The Clerk of Parliament, Umar Paran Tarawally, has provided an update on the opening of the sixth parliament of the second Republic of Sierra Leone. He clarified the distinction between the first sitting and the state opening of parliament.

The first sitting is scheduled to commence on July 13, 2023, while the date for the state opening of parliament will be announced later. Tarawally explained that the state opening is the official start of parliament, during which the president delivers the state of the nation address. This event will occur on a separate date. On the other hand, the first sitting signifies when the sixth parliament will dissolve, which will take place between July 13, 2023, and July 13, 2028, marking a complete five-year term.

During the first sitting, several activities will take place. These include the swearing-in of all elected Members of Parliament, consisting of two types: terminal MPs, who have completed the full five-year term, and contract MPs, who join after the parliament has begun. On July 13, 2023, all 149 MPs will take the oath to commence their responsibilities in the house of parliament.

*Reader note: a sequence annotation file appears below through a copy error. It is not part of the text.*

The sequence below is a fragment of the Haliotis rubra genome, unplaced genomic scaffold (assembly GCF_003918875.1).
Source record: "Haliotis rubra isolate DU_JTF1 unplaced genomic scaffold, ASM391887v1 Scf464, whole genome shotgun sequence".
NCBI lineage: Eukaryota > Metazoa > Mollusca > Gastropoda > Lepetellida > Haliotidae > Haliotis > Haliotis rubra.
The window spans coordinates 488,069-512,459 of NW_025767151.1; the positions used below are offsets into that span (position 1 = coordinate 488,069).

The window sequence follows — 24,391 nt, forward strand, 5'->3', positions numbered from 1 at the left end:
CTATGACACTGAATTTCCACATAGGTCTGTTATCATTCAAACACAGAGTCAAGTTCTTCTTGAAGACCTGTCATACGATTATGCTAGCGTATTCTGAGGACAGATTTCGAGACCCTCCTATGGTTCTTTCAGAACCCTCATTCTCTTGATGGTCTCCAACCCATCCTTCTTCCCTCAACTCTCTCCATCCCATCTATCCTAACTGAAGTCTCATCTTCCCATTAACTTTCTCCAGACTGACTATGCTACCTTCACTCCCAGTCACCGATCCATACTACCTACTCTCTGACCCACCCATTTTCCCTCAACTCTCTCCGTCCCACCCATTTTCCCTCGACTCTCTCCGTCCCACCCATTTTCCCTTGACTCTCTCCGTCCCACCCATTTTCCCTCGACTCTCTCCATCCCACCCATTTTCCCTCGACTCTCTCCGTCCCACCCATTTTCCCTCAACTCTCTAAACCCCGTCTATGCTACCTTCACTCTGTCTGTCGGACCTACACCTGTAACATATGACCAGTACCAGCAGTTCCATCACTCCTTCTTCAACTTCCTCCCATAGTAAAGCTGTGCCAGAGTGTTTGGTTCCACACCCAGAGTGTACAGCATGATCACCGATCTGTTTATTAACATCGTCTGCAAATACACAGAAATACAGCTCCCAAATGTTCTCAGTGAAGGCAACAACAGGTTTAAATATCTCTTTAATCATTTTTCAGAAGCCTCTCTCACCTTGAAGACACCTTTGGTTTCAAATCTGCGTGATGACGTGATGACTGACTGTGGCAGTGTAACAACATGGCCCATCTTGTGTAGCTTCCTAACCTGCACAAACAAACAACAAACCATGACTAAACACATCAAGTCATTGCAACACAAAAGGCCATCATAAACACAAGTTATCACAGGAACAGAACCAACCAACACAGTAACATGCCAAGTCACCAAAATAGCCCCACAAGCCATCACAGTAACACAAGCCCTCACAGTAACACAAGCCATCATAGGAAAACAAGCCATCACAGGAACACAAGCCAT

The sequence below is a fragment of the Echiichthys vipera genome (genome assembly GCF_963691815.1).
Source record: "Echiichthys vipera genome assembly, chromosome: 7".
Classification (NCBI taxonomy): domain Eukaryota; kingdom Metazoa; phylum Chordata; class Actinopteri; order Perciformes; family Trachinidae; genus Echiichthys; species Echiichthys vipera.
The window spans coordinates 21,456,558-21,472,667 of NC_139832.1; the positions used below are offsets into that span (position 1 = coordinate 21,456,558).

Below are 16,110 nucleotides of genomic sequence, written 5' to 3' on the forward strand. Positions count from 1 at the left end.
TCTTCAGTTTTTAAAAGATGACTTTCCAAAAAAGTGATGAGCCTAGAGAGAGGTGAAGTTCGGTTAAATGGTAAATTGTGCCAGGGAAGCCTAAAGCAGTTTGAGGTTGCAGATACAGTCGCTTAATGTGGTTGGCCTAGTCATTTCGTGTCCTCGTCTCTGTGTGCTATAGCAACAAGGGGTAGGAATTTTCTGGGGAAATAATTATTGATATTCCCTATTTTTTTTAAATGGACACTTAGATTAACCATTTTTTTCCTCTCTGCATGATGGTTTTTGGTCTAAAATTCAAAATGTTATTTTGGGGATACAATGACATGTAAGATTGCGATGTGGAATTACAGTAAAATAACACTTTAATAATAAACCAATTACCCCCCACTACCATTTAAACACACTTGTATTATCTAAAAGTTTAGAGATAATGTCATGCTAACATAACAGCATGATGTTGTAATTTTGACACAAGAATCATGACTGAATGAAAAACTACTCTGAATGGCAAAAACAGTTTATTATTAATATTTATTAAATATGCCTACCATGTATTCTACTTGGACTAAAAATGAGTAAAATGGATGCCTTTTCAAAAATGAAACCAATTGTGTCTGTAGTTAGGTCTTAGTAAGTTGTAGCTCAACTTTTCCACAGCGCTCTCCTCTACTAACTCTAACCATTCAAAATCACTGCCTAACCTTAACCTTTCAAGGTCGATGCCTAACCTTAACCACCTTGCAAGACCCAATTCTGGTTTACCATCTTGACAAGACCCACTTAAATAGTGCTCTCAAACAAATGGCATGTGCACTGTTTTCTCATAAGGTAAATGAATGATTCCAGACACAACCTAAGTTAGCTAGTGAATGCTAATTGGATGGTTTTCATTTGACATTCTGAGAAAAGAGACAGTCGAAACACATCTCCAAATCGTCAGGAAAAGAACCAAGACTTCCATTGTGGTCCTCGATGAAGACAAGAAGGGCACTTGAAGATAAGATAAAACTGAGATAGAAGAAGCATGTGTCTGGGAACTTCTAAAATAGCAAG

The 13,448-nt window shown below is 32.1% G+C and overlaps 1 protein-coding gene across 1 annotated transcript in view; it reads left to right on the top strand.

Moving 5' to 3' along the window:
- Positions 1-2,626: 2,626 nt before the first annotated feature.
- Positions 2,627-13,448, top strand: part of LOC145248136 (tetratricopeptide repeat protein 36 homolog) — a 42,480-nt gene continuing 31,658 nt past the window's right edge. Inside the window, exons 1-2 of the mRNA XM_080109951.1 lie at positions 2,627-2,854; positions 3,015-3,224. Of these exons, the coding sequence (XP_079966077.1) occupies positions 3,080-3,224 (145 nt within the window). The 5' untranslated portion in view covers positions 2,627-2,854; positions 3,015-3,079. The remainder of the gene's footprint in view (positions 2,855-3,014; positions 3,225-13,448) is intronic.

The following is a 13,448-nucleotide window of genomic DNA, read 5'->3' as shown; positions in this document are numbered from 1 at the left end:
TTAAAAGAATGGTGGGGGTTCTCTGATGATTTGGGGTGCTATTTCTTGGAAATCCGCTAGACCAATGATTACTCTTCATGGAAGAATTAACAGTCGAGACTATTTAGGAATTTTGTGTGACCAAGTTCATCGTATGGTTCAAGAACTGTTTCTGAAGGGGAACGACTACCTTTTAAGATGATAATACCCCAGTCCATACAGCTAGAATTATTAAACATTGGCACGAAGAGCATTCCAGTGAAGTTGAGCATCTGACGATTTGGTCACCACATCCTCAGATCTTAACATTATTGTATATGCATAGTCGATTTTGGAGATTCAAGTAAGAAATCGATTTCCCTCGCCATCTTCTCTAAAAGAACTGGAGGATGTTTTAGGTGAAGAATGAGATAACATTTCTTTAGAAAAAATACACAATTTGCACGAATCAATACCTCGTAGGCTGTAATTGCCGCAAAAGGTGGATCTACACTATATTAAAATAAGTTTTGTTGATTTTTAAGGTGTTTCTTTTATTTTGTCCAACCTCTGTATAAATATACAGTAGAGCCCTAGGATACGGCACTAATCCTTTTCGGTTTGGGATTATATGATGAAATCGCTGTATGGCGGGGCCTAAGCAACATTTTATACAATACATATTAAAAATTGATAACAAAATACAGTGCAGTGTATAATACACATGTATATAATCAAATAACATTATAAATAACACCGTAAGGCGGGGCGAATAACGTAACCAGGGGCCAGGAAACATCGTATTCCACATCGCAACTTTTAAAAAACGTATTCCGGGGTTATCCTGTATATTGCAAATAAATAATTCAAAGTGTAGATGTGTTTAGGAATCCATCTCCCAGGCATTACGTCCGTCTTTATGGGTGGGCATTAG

Additionally, the Clerk of Parliament will officially welcome all 149 MPs, and the election of the speaker of the house of parliament will be conducted with the presence of all MPs.

Tarawally emphasized that the oath is mandatory for all MPs. Failure to attend the oath-taking process on the designated date will result in being classified as a contractual MP rather than a terminal MP, thereby losing certain benefits and opportunities provided to terminal MPs. He stressed that while an MP can take the oath at a later time, missing the initial date will disqualify them from being considered a terminal MP, serving the full five-year tenure.

He further highlighted that if members of the APC (All People’s Congress) boycott the sitting and refuse to take the oath on July 13, 2023, there will only be 95 terminal MPs. This would impact the benefits, gratitude, and pension they receive at the end of the five-year mandate. Tarawally concluded by stating that any MP who refuses to take the oath without valid reasons may face financial and legal consequences